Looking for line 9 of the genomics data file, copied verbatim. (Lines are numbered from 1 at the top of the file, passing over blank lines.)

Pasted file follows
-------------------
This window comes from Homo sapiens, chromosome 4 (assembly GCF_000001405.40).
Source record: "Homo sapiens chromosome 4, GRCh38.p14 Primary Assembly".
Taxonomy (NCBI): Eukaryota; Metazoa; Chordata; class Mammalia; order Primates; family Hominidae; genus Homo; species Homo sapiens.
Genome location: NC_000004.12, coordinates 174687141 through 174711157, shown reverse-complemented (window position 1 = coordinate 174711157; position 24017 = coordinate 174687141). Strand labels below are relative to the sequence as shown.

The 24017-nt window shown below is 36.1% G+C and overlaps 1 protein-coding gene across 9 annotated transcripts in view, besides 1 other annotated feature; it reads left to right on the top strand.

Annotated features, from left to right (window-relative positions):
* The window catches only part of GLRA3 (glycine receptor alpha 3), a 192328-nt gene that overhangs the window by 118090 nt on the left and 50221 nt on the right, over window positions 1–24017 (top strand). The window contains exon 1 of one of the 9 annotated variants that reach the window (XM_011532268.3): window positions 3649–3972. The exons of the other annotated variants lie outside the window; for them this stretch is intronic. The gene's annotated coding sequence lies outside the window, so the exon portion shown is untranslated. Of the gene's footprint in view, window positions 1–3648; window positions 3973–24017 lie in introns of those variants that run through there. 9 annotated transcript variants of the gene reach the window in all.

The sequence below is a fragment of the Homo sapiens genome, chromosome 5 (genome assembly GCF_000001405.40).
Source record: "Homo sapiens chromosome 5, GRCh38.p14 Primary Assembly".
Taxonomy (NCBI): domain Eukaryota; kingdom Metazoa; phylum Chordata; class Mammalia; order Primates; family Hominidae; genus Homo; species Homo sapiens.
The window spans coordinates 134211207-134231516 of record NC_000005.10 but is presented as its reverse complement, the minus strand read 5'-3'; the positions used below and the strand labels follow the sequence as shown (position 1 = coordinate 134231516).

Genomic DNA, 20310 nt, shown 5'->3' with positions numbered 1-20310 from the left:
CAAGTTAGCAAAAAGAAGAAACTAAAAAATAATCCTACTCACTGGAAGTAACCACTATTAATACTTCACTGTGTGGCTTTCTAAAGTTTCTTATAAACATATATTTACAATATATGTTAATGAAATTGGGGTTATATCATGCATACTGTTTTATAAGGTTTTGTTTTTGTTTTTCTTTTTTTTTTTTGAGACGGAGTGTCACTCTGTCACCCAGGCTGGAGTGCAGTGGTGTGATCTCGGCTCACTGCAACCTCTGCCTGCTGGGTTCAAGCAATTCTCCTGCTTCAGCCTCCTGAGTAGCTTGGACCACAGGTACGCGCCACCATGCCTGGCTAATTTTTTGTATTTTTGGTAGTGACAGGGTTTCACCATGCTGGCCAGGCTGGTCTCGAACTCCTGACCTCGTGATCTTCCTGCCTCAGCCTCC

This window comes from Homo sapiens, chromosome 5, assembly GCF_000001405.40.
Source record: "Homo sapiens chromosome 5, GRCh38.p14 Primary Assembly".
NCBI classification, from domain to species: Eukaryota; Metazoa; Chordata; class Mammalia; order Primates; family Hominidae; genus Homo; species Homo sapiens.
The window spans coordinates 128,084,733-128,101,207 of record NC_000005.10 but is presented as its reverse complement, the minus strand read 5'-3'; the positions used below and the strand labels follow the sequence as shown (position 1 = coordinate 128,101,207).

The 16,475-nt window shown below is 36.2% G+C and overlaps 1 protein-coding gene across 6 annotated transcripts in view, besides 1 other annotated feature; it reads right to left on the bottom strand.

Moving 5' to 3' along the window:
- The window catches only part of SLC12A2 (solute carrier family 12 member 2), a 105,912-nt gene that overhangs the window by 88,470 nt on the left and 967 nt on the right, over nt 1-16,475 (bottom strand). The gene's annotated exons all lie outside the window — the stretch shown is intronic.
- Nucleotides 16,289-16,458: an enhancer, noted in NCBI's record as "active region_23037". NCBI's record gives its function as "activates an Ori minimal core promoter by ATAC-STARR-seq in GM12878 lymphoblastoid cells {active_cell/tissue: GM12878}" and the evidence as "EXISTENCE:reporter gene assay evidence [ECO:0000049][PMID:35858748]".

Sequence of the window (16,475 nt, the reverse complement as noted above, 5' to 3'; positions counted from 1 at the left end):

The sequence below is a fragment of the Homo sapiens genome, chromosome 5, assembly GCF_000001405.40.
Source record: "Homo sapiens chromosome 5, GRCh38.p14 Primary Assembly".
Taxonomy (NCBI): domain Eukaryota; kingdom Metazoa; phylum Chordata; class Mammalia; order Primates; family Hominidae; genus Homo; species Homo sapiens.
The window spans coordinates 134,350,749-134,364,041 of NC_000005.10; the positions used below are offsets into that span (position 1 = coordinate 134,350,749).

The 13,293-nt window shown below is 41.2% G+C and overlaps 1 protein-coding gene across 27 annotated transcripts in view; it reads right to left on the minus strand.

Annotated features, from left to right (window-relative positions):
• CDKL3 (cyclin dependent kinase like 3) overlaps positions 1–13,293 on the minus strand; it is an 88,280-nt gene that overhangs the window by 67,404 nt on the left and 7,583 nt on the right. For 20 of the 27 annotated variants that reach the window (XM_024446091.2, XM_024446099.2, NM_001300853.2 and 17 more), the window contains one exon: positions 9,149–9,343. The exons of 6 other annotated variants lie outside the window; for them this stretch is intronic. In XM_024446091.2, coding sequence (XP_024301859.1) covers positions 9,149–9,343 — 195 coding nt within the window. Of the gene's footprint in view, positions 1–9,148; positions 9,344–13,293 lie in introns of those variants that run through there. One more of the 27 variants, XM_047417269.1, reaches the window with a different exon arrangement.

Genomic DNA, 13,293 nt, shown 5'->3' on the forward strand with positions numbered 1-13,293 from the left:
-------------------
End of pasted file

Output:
Source record: "Homo sapiens chromosome 5, GRCh38.p14 Primary Assembly".